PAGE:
Introduction: Geographies of outer space in Britain
In my time, I’ve been very fortunate to see many of my dreams come true. Growing up in the 1920s and 1930s, I never expected to see so much happen in the span of a few decades. We 'space cadets' of the British Interplanetary Society spent all our spare time discussing space travel-but we didn't imagine that it lay in our own near future.
- Arthur C Clarke, in his 90th birthday reflections
Cosmos is a thing of formal order and beauty.
- Denis Cosgrove, describing the work of Alexander von Humboldt
This is a book about outer space, its relation to British culture and politics since the start of the twentieth century, and to geographical enquiry. It originated from a long-standing fascination with spaces of the imagination, science and technology, provoked by many of the iconic images of space exploration that proliferated Western culture throughout the twentieth century. This is a fascination that has by no means been restricted to any one time or place, as dreams of outer space are likely to be as old as humanity itself. Yet such imaginations, no matter how expansive, are inflected by a sense of place and associated cultures and politics, and this book aims to understand how outer space has been understood in the specific context of the United Kingdom, from the start of the twentieth century to the present day, using contemporary geographical approaches.
As the writer Arthur C Clarke pointed out in his 90th birthday reflections, uploaded to the internet in the early years of online video-sharing, the twentieth century was a period that witnessed rapid technological change, and in no area was this more apparent than in space exploration.1 Clarke had a significant influence on British understandings of outer space, perhaps more than any other individual, and his life-long role as someone who engaged with both the realm of the imagination and the world of science and technology reflects the outlook of this book, which is to say that, in order to fully understand the meanings of space exploration, it is essential to seek out the cultural and political roots of its scientific and technological discourses. As such. Clarke’s involvement with the British Interplanetary Society (BIS), his early science-fiction novels, as well as some of his technical concepts of space exploration, are featured in a number of the forthcoming chapters, as prime examples of the cross-fertilisation of science and culture in understandings of outer space in Britain. In terms of organisations, the BIS was the most influential group in conceptualising outer space in Britain, whose significance stemmed from its straddling of technological and imaginative themes, and its continued longevity as the oldest space advocacy group in the world. While this book by no means offers a comprehensive account of this organisation, various episodes in its history are examined in several chapters, including its establishment in 1930s’ Liverpool, its post-war plans for configuring space exploration, and its expansive designs for interstellar flight. As such, the BIS encapsulates the dual nature of space exploration, as being part imagination, part techno-science, and in focussing on the cultural and political roots of space exploration in Britain, this book aims to broaden the scope of historical studies of outer space to take account of this hybrid quality. Indeed, when considering states such as the United Kingdom, in contrast to the principal space powers of the USA and Russia, acknowledgement of the imaginative as well as the technical becomes all the more important in appreciating the fundamental meanings of human spaceflight, space exploration and space science, and our complex relation to outer space here on Earth.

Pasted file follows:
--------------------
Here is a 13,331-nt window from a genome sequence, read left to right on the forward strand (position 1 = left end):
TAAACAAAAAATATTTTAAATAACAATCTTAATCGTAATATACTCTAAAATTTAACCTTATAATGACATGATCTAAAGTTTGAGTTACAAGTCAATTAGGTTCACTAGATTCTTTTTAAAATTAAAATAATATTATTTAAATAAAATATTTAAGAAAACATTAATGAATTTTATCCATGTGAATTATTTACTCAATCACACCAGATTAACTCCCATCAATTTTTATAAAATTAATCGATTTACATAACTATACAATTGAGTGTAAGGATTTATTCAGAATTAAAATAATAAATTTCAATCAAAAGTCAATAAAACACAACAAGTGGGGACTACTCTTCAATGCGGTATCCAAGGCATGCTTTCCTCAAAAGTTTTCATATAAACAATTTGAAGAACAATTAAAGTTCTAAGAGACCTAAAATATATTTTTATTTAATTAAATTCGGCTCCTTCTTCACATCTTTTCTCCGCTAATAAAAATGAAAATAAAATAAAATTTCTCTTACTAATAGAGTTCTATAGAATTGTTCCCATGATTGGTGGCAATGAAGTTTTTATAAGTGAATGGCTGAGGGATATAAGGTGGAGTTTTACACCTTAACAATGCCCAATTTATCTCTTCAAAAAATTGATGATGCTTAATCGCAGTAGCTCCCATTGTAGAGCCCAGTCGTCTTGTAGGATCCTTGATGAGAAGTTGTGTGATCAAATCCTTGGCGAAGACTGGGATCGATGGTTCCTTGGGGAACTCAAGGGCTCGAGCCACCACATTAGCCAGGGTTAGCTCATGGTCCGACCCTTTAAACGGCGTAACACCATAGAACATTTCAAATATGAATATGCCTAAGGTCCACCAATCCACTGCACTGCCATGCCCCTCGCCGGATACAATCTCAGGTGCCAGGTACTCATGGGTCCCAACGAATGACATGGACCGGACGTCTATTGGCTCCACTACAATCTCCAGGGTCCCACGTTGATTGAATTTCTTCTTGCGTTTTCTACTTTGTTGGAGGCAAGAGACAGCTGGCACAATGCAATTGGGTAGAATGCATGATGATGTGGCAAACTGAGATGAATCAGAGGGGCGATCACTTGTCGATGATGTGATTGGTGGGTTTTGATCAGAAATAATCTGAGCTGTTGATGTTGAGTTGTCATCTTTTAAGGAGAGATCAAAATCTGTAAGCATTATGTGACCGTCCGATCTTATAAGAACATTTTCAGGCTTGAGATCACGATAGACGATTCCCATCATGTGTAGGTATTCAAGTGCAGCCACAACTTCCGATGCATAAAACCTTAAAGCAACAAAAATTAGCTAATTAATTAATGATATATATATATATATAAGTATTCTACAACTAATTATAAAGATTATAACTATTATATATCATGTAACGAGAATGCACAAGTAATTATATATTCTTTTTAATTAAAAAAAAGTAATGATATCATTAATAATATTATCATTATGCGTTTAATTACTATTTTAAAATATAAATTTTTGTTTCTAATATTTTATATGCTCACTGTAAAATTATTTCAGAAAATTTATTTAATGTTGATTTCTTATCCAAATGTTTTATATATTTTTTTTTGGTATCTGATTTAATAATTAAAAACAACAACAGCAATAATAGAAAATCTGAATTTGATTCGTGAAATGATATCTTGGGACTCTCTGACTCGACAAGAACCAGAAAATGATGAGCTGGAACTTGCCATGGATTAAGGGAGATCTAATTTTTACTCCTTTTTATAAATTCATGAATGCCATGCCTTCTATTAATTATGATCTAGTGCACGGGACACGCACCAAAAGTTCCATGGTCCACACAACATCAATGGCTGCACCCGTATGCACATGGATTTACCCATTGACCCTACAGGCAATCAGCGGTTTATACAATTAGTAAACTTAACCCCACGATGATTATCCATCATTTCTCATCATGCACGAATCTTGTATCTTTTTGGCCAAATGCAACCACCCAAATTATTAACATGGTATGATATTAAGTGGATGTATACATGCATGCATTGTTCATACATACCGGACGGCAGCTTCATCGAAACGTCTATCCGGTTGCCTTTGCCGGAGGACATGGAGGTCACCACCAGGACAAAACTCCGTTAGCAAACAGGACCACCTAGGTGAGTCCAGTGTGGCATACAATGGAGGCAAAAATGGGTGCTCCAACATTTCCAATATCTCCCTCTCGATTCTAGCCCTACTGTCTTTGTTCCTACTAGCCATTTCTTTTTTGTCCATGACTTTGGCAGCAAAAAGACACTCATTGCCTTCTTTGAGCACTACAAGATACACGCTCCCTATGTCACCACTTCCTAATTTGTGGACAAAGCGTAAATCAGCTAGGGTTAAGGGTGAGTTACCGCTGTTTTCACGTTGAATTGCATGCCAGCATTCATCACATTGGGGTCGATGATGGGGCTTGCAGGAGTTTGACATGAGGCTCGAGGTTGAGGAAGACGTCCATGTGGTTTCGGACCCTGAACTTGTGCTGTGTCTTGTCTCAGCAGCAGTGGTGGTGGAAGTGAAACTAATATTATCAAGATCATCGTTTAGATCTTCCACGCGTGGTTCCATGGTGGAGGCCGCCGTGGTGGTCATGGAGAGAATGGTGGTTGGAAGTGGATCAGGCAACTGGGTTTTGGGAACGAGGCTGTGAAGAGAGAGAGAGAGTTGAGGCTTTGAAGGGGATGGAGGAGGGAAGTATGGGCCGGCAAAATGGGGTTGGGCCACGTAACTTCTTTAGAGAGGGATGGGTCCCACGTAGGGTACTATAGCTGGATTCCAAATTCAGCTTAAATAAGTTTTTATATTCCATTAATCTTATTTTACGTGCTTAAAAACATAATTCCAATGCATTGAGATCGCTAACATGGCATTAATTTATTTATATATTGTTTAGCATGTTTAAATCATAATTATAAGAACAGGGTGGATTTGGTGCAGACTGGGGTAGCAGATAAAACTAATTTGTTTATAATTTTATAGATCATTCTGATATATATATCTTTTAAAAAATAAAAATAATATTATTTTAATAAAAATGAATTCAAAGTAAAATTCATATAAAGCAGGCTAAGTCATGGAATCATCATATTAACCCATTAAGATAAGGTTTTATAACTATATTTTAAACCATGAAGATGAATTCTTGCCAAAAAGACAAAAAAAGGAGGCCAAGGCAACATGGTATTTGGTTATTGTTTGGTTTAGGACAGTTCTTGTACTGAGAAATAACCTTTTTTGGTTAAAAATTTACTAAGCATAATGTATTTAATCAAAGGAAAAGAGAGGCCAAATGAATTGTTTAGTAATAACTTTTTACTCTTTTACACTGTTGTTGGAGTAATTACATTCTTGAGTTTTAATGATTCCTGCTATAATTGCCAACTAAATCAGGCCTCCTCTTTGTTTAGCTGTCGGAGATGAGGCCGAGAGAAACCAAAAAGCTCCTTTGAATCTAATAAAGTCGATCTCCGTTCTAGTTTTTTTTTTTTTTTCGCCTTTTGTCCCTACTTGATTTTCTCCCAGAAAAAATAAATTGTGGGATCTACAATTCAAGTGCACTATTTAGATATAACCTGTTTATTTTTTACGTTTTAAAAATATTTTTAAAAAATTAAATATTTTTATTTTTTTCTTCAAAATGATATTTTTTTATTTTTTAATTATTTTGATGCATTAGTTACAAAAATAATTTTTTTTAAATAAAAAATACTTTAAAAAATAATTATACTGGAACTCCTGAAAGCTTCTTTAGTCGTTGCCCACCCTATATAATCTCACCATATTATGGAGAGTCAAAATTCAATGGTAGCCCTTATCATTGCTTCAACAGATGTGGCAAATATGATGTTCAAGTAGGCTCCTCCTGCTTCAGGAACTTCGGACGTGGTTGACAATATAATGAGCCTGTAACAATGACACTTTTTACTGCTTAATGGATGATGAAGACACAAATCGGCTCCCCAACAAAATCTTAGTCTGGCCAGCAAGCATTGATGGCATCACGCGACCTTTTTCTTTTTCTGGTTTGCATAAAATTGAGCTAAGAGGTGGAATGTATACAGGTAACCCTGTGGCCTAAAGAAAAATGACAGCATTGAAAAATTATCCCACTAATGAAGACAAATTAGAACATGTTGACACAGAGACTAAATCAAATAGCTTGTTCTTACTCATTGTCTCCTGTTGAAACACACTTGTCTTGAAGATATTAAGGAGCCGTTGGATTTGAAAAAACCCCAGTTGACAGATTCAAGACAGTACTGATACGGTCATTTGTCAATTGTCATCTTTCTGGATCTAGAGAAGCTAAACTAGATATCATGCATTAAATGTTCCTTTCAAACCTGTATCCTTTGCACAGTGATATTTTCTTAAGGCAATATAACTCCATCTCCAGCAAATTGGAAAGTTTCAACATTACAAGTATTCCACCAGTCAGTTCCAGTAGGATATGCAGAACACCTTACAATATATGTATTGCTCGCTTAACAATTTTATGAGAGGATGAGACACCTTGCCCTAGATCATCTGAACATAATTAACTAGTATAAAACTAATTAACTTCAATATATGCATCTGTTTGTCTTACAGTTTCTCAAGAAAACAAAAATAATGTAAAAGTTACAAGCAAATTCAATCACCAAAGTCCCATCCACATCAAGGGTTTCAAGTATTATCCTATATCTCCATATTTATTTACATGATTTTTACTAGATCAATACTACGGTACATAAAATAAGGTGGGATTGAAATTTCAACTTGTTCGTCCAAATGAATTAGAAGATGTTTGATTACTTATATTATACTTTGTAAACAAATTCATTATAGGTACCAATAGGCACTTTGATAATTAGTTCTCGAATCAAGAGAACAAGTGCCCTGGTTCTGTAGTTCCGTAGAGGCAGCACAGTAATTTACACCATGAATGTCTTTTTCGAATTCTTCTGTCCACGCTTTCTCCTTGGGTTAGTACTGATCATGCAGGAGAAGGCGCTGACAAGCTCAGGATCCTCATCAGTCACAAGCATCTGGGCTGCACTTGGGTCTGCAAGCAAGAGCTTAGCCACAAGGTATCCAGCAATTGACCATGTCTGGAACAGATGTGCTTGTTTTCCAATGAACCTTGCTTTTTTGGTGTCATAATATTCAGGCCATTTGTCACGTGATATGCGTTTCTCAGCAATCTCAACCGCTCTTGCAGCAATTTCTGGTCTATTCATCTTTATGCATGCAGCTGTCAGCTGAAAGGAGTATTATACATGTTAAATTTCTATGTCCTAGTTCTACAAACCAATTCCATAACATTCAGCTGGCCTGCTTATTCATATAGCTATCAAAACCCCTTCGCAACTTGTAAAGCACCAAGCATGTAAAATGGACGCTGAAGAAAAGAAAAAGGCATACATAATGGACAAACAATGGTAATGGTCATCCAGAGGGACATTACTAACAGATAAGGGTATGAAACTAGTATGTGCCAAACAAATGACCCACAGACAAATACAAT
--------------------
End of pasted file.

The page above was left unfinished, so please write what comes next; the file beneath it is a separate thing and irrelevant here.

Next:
In such ways, this book argues that Britain became a home to rich discourses of outer space, both feeding from and contributing to iconic achievements in space exploration, while also embracing the cosmos in imaginative and philosophical ways.2 Cognisant of this spatial context, a central aim is to demonstrate how contemporary geographical enquiry can provide specific and valuable perspectives from which to understand outer space. This is an argument that was initiated by Denis Cosgrove, and his critique of Alexander von Humboldt’s seminal work Cosmos helped to demonstrate geography’s special relevance to thinking about outer space.3 The key thematic areas which provide the interface for this book’s research, therefore, are the cultural, political and scientific understandings of outer space; the context of the United Kingdom since the start of the last century; and the geographical underpinnings of their relationship.